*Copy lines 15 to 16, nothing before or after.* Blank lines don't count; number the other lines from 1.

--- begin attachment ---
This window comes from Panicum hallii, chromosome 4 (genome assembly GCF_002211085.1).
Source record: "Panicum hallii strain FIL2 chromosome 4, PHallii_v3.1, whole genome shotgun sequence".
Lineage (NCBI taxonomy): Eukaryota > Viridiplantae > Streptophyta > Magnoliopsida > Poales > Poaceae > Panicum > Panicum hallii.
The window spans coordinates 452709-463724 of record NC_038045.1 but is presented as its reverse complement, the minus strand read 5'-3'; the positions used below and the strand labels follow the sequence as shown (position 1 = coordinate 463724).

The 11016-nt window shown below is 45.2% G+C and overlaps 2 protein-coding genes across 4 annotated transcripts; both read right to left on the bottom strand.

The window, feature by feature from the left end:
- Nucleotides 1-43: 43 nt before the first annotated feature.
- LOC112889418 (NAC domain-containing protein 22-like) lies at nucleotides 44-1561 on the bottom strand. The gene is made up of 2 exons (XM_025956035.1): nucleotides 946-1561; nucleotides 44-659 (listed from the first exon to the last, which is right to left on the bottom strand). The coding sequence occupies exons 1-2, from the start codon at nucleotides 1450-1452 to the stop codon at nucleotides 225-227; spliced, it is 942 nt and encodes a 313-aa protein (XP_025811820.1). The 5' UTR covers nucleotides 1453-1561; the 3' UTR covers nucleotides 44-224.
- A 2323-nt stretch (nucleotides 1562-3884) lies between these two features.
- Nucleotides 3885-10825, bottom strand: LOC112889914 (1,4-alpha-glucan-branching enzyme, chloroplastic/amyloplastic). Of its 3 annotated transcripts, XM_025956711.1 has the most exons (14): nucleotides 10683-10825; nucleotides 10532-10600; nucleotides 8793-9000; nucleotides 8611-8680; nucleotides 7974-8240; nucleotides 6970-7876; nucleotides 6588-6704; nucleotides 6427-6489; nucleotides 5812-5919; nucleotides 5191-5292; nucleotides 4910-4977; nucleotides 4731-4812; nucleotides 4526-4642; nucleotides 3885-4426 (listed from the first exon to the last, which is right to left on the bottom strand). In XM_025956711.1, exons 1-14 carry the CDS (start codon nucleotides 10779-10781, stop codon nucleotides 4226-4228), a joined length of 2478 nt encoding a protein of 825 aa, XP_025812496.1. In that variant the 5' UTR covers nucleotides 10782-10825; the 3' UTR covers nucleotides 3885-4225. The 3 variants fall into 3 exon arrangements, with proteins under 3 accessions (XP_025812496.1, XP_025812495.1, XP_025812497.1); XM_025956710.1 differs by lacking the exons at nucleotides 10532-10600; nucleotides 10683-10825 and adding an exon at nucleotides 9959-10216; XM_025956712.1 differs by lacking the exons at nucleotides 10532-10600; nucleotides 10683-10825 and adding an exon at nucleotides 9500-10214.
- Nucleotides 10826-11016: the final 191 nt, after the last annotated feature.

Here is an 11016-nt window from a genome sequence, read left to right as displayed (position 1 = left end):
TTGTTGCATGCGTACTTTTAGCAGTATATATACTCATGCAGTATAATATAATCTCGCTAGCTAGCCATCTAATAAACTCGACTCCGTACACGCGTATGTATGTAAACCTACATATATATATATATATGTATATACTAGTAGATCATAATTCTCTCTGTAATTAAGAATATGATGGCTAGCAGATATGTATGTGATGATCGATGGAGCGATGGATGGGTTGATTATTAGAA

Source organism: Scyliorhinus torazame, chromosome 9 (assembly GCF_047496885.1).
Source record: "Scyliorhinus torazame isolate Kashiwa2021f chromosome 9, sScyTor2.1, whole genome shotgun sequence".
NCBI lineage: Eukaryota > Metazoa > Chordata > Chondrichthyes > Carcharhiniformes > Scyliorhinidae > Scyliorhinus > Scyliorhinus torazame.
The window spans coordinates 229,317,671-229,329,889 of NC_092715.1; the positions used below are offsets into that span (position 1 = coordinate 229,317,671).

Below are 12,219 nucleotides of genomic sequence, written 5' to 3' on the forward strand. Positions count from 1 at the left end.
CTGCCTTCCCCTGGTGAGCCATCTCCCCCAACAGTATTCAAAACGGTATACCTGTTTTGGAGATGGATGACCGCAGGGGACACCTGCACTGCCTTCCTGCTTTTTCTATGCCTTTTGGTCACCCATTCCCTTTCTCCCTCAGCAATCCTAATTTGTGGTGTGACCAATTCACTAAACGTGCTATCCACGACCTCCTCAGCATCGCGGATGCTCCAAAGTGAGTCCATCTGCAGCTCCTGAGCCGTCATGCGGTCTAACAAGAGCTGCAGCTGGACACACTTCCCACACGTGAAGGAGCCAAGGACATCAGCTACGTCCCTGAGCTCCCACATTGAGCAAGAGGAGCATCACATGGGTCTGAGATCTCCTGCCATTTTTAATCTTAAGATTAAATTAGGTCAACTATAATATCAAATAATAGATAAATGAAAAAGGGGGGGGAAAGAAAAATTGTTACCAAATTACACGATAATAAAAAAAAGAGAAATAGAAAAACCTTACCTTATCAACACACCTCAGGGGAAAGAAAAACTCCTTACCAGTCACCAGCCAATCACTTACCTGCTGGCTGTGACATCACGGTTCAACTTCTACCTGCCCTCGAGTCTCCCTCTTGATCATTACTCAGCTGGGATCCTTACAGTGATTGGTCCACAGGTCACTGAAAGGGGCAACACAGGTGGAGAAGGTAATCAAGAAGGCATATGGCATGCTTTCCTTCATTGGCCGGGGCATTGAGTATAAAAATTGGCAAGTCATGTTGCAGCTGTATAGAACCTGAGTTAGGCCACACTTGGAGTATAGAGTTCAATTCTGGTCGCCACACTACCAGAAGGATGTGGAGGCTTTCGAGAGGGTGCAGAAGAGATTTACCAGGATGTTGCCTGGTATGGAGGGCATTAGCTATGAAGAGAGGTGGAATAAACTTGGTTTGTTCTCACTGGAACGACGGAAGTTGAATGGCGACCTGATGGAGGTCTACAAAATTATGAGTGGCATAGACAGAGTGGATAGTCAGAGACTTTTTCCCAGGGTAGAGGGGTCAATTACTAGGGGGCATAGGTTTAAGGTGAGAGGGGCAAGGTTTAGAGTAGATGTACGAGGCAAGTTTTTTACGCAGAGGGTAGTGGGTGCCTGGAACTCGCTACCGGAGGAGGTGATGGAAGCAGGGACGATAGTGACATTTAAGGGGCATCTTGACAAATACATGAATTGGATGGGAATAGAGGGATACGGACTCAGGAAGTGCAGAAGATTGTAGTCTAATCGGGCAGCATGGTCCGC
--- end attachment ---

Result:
Source record: "Scyliorhinus torazame isolate Kashiwa2021f chromosome 9, sScyTor2.1, whole genome shotgun sequence".
NCBI lineage: Eukaryota > Metazoa > Chordata > Chondrichthyes > Carcharhiniformes > Scyliorhinidae > Scyliorhinus > Scyliorhinus torazame.